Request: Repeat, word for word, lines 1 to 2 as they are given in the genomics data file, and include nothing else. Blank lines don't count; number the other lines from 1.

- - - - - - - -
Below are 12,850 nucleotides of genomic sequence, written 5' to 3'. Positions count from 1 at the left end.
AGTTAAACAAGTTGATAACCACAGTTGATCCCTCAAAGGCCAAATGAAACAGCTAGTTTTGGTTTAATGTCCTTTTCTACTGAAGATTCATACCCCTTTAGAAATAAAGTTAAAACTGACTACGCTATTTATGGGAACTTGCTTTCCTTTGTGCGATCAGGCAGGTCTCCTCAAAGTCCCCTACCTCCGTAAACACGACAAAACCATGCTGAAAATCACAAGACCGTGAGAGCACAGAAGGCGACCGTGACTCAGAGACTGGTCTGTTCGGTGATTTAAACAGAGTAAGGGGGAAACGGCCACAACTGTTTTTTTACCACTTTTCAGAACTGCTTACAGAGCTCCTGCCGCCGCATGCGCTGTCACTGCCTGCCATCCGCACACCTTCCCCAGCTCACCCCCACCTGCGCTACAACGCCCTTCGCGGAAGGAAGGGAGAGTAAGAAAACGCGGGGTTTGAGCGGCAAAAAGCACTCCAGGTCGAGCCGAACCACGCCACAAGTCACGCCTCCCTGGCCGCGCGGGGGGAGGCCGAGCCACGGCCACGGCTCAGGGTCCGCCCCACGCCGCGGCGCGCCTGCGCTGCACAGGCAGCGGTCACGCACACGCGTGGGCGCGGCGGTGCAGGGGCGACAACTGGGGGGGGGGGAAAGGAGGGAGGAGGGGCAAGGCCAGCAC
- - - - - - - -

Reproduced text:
Below are 12,850 nucleotides of genomic sequence, written 5' to 3'. Positions count from 1 at the left end.
AGTTAAACAAGTTGATAACCACAGTTGATCCCTCAAAGGCCAAATGAAACAGCTAGTTTTGGTTTAATGTCCTTTTCTACTGAAGATTCATACCCCTTTAGAAATAAAGTTAAAACTGACTACGCTATTTATGGGAACTTGCTTTCCTTTGTGCGATCAGGCAGGTCTCCTCAAAGTCCCCTACCTCCGTAAACACGACAAAACCATGCTGAAAATCACAAGACCGTGAGAGCACAGAAGGCGACCGTGACTCAGAGACTGGTCTGTTCGGTGATTTAAACAGAGTAAGGGGGAAACGGCCACAACTGTTTTTTTACCACTTTTCAGAACTGCTTACAGAGCTCCTGCCGCCGCATGCGCTGTCACTGCCTGCCATCCGCACACCTTCCCCAGCTCACCCCCACCTGCGCTACAACGCCCTTCGCGGAAGGAAGGGAGAGTAAGAAAACGCGGGGTTTGAGCGGCAAAAAGCACTCCAGGTCGAGCCGAACCACGCCACAAGTCACGCCTCCCTGGCCGCGCGGGGGGAGGCCGAGCCACGGCCACGGCTCAGGGTCCGCCCCACGCCGCGGCGCGCCTGCGCTGCACAGGCAGCGGTCACGCACACGCGTGGGCGCGGCGGTGCAGGGGCGACAACTGGGGGGGGGGGAAAGGAGGGAGGAGGGGCAAGGCCAGCAC